Now, that doesn’t necessarily mean that I think lower-paying options are a mistake for all people under all circumstances. That will probably become clear as I keep moving through my list, but I just wanted to point that out.
Take a Crappy Writing Job or Two
The alternatives presented thus far don’t directly put cash in the coffers and I know that’s an issue for many people. If you’re ready to give up on the revshare game but aren’t ready to wait to bring in at least some cash, reach out and take a few gigs that don’t pay particularly well.
If you do, you’ll make some money. Not much, but it will be as much as you’d make with revenue sharing contributions in the short run (actually, it will actually be a little more). Plus, it will give you something you don’t get by writing for the revshare sites–a real human contact on the other end of the transaction.
If you’re completely new to the game, the process of working with an individual will help you get experience with client communication, invoicing and all of the other processes that will become a part of your freelance writing business. That low payer may be willing to spend more money with you when he or she sees how damn awesome you are. He or she may spread the word to others who could use a writer. He or she can certainly write a positive review or testimonial you can use in your own marketing efforts. The nickel and dime material you write will show up somewhere, and you’ll be able to point future prospective clients in its direction. And trust me–those articles will carry as much, if not more cache, with future potential clients than something tossed up at AC or Infobarrel.
A few el cheapo gigs can put a foot in the door while dropping a little change in your pocket. The gigs at the shallow end of the rate pool may not be what you want in the long run, but if you need a few quick bucks and something that passes for experience, they’re probably better than an article at Bukisa.
Those low-pay gigs aren’t hard to find. If anything, they might be too easy to find. The Internet marketing forums are crawling with potential clients and Craigslist is overflowing with “I need ten articles about _____”-style clients.
Work for a Slightly Better Mill
Instead of writing revshare articles, you could always write for a content mill that pays you a little more than the potential of future money. It will only take you about thirty seconds to find a year’s supply of articles and blog posts decrying sites like Demand Studios and other pay-per-piece content mills. I’m not interested in answering the complaints. I’m not interested in defending this option, either.
This option and snagging a few lower-paying gigs may not be great ideas for everyone. Some folks may benefit more from some of the other ideas. I’m just saying that it makes more sense than writing for most of the revenue sharing sites.
Volunteer Your Talents
If your goal is experience and an opportunity to create materials you can use to prove your competency to others, consider volunteering your writing talents to make the world a better place. Offer someone engaged in a charitable pursuit a little pro bono copy.
No, it doesn’t pay. Then again, revshare doesn’t usually pay much. You’ll be trading a little hunk of dough for a much heftier hunk of feeling good, I guess. Oh, and pointing others toward this material will undoubtedly work better than showing them your ListMyFive posts.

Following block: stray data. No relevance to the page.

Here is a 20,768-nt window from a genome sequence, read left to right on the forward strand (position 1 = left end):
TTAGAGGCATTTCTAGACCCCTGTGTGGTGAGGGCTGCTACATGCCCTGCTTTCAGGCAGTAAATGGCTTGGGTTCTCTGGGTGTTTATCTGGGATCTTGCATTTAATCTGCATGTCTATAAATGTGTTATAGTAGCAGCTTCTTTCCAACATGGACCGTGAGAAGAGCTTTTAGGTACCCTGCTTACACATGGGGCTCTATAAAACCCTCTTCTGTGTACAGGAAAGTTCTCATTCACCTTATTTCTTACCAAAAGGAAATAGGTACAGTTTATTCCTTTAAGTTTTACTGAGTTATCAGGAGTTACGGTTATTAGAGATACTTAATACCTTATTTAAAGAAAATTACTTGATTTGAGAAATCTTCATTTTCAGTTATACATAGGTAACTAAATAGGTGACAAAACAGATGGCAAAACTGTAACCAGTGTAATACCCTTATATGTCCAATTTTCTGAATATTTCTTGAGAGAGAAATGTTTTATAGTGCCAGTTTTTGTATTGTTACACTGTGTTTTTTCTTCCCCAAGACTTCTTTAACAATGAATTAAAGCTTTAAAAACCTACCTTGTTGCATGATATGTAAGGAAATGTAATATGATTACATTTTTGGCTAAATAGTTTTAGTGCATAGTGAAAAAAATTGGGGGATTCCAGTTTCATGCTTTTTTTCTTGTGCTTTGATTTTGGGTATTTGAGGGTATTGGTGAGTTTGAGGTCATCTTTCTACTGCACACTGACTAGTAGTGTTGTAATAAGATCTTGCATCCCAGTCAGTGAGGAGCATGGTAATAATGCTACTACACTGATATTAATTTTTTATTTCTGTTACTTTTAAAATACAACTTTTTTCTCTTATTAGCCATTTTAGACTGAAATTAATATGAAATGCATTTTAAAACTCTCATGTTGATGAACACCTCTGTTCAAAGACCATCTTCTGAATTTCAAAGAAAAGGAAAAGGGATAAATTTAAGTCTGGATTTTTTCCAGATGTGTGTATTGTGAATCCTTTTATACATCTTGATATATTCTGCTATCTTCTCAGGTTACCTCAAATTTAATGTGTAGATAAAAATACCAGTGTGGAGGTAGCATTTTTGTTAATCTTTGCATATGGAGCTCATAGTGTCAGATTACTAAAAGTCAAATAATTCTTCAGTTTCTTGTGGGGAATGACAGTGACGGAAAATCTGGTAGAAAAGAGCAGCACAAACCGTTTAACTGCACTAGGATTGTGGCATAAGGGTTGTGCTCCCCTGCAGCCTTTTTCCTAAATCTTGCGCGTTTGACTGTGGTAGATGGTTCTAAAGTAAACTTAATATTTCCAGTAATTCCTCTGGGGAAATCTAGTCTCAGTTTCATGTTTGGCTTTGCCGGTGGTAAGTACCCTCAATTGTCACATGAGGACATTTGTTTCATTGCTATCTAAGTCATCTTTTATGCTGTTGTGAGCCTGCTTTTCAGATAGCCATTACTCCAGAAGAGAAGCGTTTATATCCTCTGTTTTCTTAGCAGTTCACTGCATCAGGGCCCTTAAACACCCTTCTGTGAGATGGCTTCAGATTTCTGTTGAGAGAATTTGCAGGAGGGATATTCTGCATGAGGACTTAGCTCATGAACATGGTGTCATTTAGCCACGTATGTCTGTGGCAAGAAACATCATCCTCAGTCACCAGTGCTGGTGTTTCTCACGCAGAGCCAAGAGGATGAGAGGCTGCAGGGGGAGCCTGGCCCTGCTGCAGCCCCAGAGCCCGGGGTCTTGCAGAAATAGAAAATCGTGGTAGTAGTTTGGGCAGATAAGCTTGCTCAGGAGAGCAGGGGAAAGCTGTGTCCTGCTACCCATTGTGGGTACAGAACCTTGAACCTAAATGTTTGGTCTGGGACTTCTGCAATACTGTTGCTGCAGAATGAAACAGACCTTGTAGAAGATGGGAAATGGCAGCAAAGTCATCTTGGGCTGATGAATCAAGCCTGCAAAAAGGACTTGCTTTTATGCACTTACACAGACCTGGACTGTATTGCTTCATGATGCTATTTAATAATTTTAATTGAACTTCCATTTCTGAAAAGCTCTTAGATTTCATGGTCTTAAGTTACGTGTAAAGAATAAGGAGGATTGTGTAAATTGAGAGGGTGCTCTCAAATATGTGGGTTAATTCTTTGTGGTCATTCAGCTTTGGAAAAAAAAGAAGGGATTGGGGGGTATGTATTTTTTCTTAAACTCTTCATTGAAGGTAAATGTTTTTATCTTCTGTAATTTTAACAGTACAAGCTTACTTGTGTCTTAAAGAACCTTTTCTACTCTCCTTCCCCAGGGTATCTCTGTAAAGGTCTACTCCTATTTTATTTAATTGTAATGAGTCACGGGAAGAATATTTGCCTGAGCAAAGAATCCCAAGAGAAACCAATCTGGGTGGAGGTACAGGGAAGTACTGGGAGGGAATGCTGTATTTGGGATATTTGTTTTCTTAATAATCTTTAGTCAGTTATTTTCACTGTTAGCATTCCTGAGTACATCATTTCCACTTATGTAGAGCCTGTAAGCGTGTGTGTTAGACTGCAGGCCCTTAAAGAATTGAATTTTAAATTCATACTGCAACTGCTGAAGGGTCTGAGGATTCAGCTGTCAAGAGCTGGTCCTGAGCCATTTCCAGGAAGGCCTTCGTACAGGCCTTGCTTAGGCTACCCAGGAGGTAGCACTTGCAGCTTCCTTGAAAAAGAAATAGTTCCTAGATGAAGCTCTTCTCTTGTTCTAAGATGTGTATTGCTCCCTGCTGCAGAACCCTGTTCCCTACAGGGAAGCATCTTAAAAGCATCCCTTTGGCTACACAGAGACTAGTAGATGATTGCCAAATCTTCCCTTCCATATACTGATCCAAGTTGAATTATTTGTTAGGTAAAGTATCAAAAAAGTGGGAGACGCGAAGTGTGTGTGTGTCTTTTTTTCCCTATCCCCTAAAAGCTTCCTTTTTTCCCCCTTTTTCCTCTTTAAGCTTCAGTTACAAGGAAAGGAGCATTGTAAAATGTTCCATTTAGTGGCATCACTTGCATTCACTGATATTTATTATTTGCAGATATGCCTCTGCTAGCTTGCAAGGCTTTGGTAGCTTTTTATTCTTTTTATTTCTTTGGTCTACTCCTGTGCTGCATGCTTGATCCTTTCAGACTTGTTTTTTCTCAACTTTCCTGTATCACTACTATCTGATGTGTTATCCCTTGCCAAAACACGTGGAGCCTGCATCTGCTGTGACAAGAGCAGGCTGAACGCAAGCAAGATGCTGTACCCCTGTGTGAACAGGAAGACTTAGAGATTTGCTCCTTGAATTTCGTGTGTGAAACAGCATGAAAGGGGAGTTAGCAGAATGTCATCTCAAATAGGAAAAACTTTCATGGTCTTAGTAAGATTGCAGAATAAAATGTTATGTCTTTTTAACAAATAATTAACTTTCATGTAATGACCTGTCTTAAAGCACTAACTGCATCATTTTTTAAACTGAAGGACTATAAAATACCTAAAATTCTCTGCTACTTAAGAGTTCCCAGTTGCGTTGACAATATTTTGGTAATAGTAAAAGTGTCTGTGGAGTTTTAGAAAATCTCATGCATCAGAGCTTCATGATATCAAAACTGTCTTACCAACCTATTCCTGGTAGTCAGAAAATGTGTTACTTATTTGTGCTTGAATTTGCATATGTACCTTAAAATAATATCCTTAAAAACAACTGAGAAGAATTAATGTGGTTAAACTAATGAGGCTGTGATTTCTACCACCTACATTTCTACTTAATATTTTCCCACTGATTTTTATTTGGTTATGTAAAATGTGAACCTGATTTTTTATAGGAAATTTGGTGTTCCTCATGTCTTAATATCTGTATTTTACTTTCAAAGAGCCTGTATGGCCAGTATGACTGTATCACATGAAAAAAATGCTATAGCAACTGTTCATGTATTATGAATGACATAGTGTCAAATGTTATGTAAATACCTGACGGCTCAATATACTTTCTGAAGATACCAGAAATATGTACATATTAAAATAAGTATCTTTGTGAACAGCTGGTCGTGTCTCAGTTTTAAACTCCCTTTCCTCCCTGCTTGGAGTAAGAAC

I was going to put “Try Your Hand at Affiliate Marketing” on the list, but decided it wasn’t a great fit. Even stripped down versions of so-called “bum” article marketing strategies require a great deal of non-writing work. It’s a credible option for those who want to learn how to make it work, but it just didn’t feel like it was part of the same world, so to speak. That applies to a few other online moneymaking plans that involve content production, as well.
Well, there you have ‘em–a few alternatives to writing for revshare sites for new writers. I think they’re all credible alternatives to using your professional skills to supply user-generated content to sites willing to pay you only a fraction of the ad revenue they generate and that have so many other shortcomings.
Last week, I wrote about unanticipated successes. One of the stories I relayed involved an article I wrote while experimenting with a site that pays based on residuals. A few years ago, I wrote a brief no-brainer of an article for a revshare site that has subsequently generated several hundred dollars in earnings.
I mentioned my overall disdain for involvement with most revenue sharing sites in the front-end of my post and thought I’d go into a little more detail about why I feel the way I do. I’d hate to think that my story of an exception to the rule would encourage anyone to dive headfirst into the revshare waters.
Here are four reasons freelancers shouldn’t be contributing to revenue sharing sites–and why there are occasional exceptions to the anti-revshare rule.
Note: Just to be clear, I’m talking about sites that will accept your article submissions and will subsequently pay you based on a percentage of ad revenue the article generates, the number of page views it attracts or some other secret formula. That includes a massive number of sites including Associated Content, Bukisa, Infobarrel and others. While sites like Squidoo and Hubpages may have additional utility to some Internet marketers, many writers utilize them as “pure” revshare outlets, as well. Though some revshare sites (like Associated Content) may offer a nominal up-front payment, the criticisms still tend to stick.